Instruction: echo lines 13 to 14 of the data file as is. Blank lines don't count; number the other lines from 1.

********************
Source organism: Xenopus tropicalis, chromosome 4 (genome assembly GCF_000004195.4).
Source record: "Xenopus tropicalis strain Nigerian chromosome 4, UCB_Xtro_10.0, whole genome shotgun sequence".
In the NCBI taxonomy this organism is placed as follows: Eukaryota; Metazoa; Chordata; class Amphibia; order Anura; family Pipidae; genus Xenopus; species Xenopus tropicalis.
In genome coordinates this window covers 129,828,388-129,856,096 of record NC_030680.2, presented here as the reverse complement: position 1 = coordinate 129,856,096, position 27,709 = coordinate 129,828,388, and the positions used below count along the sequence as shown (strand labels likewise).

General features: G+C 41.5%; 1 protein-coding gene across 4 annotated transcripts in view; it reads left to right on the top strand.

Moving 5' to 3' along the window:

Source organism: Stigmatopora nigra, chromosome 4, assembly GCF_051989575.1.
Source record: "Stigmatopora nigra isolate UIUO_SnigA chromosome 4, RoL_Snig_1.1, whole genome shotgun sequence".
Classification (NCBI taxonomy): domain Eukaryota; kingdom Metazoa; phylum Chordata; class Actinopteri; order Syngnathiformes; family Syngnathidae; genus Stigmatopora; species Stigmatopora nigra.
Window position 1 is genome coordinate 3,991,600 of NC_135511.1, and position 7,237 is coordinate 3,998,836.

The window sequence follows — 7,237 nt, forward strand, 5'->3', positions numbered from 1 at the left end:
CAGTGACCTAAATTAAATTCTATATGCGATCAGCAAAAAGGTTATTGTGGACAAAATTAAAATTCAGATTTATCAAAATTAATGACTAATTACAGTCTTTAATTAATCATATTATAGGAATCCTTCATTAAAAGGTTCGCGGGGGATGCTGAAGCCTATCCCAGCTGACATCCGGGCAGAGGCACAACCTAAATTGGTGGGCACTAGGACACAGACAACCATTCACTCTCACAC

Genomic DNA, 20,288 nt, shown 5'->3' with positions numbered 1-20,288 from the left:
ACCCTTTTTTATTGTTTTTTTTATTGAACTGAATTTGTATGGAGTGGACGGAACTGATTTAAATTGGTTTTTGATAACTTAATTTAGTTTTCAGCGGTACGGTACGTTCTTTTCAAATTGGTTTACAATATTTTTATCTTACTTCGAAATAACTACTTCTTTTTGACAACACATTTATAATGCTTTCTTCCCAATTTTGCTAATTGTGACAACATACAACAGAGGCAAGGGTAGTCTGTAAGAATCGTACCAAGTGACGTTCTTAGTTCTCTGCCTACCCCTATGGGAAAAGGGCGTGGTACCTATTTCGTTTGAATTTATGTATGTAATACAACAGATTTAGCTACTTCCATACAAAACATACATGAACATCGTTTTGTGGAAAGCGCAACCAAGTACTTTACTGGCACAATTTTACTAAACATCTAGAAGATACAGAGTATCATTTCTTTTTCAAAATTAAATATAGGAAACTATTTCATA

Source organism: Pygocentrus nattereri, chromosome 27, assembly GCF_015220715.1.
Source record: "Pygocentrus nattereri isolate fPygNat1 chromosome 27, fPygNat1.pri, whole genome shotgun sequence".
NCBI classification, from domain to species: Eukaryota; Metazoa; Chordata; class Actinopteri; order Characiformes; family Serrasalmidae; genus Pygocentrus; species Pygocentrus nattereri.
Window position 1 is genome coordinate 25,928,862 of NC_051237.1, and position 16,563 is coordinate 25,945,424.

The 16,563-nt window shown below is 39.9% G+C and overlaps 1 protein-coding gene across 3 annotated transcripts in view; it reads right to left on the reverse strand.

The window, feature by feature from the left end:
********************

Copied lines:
Genomic DNA, 20,288 nt, shown 5'->3' with positions numbered 1-20,288 from the left:
ACCCTTTTTTATTGTTTTTTTTATTGAACTGAATTTGTATGGAGTGGACGGAACTGATTTAAATTGGTTTTTGATAACTTAATTTAGTTTTCAGCGGTACGGTACGTTCTTTTCAAATTGGTTTACAATATTTTTATCTTACTTCGAAATAACTACTTCTTTTTGACAACACATTTATAATGCTTTCTTCCCAATTTTGCTAATTGTGACAACATACAACAGAGGCAAGGGTAGTCTGTAAGAATCGTACCAAGTGACGTTCTTAGTTCTCTGCCTACCCCTATGGGAAAAGGGCGTGGTACCTATTTCGTTTGAATTTATGTATGTAATACAACAGATTTAGCTACTTCCATACAAAACATACATGAACATCGTTTTGTGGAAAGCGCAACCAAGTACTTTACTGGCACAATTTTACTAAACATCTAGAAGATACAGAGTATCATTTCTTTTTCAAAATTAAATATAGGAAACTATTTCATA